Microsoft, on the way of open source

Microsoft, at one time the biggest opponents of open source, is now not just supporting it but in fact, is jumping directly into it. Most of the people from the open-source community still remember Bill Gates's remarks in an interview comparing open source developers with communists. Even Steve Ballmer, the successor of Bill Gate at Microsoft, has similar thoughts during his whole tenure as CEO. In 2011, Steve Ballmer said that "Linux is cancer". But Satya Nadella, the current CEO, has taken a 180-degree turn and not just says that "Microsoft loves Linux" but now Microsoft is keenly working to bring its own products as open source.

Last week, Microsoft has announced that it will provide now open-source the very foundation of .NET including ASP.NET, the .NET compiler, the .NET Core Runtime, Framework, and Libraries, enabling developers to build with .NET across Windows, Mac, or Linux.

This will not only allow millions of developers to build websites and other large online applications in free code but it also allows them to run on computer servers that use its own Windows operating system or any other machine equipped with Linux or Apple’s Mac OS.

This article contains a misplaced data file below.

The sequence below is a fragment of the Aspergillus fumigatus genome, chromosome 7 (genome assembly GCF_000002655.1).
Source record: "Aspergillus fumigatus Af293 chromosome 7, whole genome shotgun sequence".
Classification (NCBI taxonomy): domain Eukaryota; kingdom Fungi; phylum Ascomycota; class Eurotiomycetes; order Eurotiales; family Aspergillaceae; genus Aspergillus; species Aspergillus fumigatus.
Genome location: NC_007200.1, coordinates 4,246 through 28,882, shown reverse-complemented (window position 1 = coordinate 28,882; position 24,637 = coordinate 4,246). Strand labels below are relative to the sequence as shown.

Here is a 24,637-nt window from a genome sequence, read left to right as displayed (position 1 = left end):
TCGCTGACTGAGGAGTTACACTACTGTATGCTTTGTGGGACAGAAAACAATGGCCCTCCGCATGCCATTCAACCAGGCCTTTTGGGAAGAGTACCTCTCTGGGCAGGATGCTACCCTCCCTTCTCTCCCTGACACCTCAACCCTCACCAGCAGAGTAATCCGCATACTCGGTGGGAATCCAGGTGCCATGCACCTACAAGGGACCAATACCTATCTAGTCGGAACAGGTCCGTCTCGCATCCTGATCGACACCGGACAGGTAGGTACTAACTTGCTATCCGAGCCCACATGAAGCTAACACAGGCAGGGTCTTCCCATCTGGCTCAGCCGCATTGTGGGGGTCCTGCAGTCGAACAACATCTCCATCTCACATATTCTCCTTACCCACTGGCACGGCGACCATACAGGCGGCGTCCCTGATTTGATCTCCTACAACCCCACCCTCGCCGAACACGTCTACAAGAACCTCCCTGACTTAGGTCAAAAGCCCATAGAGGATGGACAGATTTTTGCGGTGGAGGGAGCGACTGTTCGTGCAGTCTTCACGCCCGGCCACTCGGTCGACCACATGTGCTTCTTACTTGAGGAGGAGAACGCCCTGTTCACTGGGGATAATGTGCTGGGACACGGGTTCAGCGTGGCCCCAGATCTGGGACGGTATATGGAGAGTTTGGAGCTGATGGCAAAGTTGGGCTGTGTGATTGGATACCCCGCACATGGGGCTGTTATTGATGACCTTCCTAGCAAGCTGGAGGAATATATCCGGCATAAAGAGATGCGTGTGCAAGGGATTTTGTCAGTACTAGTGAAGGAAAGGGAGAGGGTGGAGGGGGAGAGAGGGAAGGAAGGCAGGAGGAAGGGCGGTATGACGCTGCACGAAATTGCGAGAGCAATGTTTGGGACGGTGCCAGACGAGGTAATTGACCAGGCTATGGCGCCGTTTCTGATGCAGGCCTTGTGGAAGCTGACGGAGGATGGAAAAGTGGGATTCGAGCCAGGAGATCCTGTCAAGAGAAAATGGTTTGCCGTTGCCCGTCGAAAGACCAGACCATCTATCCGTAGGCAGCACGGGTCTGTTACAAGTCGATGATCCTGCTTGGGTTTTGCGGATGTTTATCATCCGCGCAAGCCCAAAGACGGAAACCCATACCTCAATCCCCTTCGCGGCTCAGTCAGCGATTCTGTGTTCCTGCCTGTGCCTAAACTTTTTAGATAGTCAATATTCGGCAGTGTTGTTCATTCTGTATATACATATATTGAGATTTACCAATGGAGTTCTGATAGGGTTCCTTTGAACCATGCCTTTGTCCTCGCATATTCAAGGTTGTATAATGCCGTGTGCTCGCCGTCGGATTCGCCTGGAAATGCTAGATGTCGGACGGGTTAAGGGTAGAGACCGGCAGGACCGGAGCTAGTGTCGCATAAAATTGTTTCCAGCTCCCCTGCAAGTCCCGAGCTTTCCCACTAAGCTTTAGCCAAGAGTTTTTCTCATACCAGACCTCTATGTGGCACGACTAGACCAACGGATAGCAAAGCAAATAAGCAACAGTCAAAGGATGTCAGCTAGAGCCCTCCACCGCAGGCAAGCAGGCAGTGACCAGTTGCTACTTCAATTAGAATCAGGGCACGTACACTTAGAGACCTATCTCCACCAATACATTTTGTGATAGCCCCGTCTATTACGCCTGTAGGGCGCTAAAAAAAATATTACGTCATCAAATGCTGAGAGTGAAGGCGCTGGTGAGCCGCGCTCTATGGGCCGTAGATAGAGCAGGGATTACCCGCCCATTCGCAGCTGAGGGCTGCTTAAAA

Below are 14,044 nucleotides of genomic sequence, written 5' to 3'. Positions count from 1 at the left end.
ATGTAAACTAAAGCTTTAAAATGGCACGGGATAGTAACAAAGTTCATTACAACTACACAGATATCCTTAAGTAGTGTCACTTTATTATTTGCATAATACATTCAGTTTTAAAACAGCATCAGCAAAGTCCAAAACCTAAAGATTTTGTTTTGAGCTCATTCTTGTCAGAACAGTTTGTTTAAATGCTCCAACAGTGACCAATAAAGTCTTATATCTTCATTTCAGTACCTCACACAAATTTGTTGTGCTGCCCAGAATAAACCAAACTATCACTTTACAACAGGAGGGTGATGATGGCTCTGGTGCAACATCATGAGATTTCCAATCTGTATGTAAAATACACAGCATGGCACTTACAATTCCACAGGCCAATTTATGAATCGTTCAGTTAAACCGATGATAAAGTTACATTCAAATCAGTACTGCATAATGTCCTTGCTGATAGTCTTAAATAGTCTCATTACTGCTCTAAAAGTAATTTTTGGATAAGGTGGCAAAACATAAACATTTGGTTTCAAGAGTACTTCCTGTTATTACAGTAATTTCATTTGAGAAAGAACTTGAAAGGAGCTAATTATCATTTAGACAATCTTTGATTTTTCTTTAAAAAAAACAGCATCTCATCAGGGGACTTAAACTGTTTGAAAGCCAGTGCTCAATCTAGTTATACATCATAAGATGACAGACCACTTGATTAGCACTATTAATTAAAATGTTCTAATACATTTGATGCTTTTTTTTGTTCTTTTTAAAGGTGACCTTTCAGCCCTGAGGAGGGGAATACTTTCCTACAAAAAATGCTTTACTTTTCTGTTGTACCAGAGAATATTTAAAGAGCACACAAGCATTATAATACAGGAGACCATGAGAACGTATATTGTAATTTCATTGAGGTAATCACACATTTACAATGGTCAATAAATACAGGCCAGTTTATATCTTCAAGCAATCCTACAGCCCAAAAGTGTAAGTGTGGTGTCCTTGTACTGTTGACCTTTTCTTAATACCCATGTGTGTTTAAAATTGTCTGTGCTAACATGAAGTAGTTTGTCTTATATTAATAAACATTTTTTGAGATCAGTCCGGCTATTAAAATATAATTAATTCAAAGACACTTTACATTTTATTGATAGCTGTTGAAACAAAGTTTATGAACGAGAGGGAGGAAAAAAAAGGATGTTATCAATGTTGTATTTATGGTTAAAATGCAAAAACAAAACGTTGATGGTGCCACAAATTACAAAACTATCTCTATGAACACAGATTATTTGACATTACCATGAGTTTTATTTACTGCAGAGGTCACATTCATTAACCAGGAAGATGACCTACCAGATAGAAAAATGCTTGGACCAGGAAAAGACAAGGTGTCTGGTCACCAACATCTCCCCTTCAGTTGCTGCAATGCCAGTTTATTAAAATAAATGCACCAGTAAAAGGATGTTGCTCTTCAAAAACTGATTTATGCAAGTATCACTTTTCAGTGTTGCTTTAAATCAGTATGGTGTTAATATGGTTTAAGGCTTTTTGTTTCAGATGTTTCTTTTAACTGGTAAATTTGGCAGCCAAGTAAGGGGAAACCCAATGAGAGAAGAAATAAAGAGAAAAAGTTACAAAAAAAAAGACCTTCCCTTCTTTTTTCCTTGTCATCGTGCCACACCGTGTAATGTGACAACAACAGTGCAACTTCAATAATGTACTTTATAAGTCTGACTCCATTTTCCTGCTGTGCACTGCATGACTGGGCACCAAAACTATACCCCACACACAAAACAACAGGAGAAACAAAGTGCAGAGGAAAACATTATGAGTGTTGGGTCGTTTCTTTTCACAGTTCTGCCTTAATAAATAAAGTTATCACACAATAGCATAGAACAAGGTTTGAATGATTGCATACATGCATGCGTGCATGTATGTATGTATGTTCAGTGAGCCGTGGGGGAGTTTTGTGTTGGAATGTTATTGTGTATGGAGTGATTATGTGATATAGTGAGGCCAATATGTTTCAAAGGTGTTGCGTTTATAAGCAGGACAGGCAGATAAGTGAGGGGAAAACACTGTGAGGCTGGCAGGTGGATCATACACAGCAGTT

However, this doesn't just happen suddenly. This change has been coming for years despite the disliking for Microsoft CEO. They foresee that open source is a big threat to Microsoft and Windows. They know that Microsoft should not just oppose open source and Linux. They need to accept this reality and it is because of that realization in 2008 Microsoft platform technology strategy director said that Microsoft is focused on helping customers and partners be successful in today's heterogeneous technology world through open source. In 2011, Microsoft also saw that Cloud technology was going to be built around Linux.

Today, developers who use the .NET platform have to use a server environment that does not have what Linux has. They are stuck with a generation-behind technology.

Microsoft Corporate Vice President at Developer Division, Mr. S. Somasegar, says that “With these releases, we are broadly opening up access to our industry-leading platform and tools to every developer building any application in today’s mobile-first, cloud-first world. No matter if you are a startup, a student, a hobbyist, an open-source developer, or a commercial developer, and no matter the platform you are targeting or the app you are creating, Visual Studio, Visual Studio Online, .NET, and Azure will help you be successful.”